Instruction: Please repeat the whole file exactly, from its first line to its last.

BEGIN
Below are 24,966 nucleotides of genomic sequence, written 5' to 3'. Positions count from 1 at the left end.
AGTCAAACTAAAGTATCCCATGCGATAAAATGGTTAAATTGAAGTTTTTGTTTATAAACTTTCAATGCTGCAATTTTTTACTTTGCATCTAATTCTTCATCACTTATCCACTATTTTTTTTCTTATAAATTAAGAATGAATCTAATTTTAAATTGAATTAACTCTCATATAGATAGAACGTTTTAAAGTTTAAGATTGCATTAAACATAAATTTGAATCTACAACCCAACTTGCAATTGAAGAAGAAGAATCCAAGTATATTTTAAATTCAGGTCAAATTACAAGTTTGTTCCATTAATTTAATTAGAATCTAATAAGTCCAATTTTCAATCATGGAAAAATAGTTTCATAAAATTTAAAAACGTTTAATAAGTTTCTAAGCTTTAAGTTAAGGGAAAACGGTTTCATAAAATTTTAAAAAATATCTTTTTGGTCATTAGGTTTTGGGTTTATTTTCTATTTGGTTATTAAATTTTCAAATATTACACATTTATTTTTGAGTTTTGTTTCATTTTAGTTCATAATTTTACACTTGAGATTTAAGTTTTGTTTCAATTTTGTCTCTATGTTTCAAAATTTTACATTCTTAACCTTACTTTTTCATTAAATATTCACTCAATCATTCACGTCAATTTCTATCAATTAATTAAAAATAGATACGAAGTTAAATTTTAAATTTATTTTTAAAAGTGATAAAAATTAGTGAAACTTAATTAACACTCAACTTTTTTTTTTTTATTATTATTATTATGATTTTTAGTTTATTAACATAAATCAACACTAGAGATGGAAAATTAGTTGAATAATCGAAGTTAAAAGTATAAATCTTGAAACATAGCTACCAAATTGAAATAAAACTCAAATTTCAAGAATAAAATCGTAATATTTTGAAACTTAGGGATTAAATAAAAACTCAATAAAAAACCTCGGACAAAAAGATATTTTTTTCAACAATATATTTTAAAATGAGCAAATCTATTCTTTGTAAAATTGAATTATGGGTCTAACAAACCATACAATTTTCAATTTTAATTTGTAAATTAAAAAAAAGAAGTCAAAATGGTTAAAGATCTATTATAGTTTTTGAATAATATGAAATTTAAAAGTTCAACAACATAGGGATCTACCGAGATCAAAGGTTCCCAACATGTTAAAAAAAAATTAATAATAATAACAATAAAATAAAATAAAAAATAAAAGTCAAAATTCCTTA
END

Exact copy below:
Below are 24,966 nucleotides of genomic sequence, written 5' to 3'. Positions count from 1 at the left end.
AGTCAAACTAAAGTATCCCATGCGATAAAATGGTTAAATTGAAGTTTTTGTTTATAAACTTTCAATGCTGCAATTTTTTACTTTGCATCTAATTCTTCATCACTTATCCACTATTTTTTTTCTTATAAATTAAGAATGAATCTAATTTTAAATTGAATTAACTCTCATATAGATAGAACGTTTTAAAGTTTAAGATTGCATTAAACATAAATTTGAATCTACAACCCAACTTGCAATTGAAGAAGAAGAATCCAAGTATATTTTAAATTCAGGTCAAATTACAAGTTTGTTCCATTAATTTAATTAGAATCTAATAAGTCCAATTTTCAATCATGGAAAAATAGTTTCATAAAATTTAAAAACGTTTAATAAGTTTCTAAGCTTTAAGTTAAGGGAAAACGGTTTCATAAAATTTTAAAAAATATCTTTTTGGTCATTAGGTTTTGGGTTTATTTTCTATTTGGTTATTAAATTTTCAAATATTACACATTTATTTTTGAGTTTTGTTTCATTTTAGTTCATAATTTTACACTTGAGATTTAAGTTTTGTTTCAATTTTGTCTCTATGTTTCAAAATTTTACATTCTTAACCTTACTTTTTCATTAAATATTCACTCAATCATTCACGTCAATTTCTATCAATTAATTAAAAATAGATACGAAGTTAAATTTTAAATTTATTTTTAAAAGTGATAAAAATTAGTGAAACTTAATTAACACTCAACTTTTTTTTTTTTATTATTATTATTATGATTTTTAGTTTATTAACATAAATCAACACTAGAGATGGAAAATTAGTTGAATAATCGAAGTTAAAAGTATAAATCTTGAAACATAGCTACCAAATTGAAATAAAACTCAAATTTCAAGAATAAAATCGTAATATTTTGAAACTTAGGGATTAAATAAAAACTCAATAAAAAACCTCGGACAAAAAGATATTTTTTTCAACAATATATTTTAAAATGAGCAAATCTATTCTTTGTAAAATTGAATTATGGGTCTAACAAACCATACAATTTTCAATTTTAATTTGTAAATTAAAAAAAAGAAGTCAAAATGGTTAAAGATCTATTATAGTTTTTGAATAATATGAAATTTAAAAGTTCAACAACATAGGGATCTACCGAGATCAAAGGTTCCCAACATGTTAAAAAAAAATTAATAATAATAACAATAAAATAAAATAAAAAATAAAAGTCAAAATTCCTTA